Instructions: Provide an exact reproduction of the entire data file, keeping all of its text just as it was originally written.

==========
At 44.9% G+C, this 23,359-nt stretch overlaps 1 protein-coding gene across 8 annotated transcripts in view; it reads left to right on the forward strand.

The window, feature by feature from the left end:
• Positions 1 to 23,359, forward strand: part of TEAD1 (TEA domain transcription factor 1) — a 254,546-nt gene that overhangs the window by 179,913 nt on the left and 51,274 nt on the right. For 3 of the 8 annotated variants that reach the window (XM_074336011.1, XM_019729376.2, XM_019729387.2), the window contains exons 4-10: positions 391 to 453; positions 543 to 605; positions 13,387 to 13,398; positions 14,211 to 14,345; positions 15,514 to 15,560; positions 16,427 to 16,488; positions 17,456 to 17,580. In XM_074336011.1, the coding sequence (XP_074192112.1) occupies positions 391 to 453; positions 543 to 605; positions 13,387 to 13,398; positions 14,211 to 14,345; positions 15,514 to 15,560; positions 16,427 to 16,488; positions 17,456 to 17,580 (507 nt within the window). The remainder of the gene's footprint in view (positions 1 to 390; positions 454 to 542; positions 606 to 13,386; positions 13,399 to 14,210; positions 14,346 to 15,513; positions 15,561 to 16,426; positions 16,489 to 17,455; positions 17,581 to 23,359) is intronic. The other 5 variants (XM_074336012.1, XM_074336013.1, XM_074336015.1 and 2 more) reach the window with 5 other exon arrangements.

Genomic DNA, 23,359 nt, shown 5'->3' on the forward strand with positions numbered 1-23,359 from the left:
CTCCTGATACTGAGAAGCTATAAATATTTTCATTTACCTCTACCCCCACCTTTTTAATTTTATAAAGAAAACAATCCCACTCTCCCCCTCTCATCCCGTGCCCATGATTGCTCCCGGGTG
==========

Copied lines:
At 44.9% G+C, this 23,359-nt stretch overlaps 1 protein-coding gene across 8 annotated transcripts in view; it reads left to right on the forward strand.

The window, feature by feature from the left end:
• Positions 1 to 23,359, forward strand: part of TEAD1 (TEA domain transcription factor 1) — a 254,546-nt gene that overhangs the window by 179,913 nt on the left and 51,274 nt on the right. For 3 of the 8 annotated variants that reach the window (XM_074336011.1, XM_019729376.2, XM_019729387.2), the window contains exons 4-10: positions 391 to 453; positions 543 to 605; positions 13,387 to 13,398; positions 14,211 to 14,345; positions 15,514 to 15,560; positions 16,427 to 16,488; positions 17,456 to 17,580. In XM_074336011.1, the coding sequence (XP_074192112.1) occupies positions 391 to 453; positions 543 to 605; positions 13,387 to 13,398; positions 14,211 to 14,345; positions 15,514 to 15,560; positions 16,427 to 16,488; positions 17,456 to 17,580 (507 nt within the window). The remainder of the gene's footprint in view (positions 1 to 390; positions 454 to 542; positions 606 to 13,386; positions 13,399 to 14,210; positions 14,346 to 15,513; positions 15,561 to 16,426; positions 16,489 to 17,455; positions 17,581 to 23,359) is intronic. The other 5 variants (XM_074336012.1, XM_074336013.1, XM_074336015.1 and 2 more) reach the window with 5 other exon arrangements.

Genomic DNA, 23,359 nt, shown 5'->3' on the forward strand with positions numbered 1-23,359 from the left:
CTCCTGATACTGAGAAGCTATAAATATTTTCATTTACCTCTACCCCCACCTTTTTAATTTTATAAAGAAAACAATCCCACTCTCCCCCTCTCATCCCGTGCCCATGATTGCTCCCGGGTG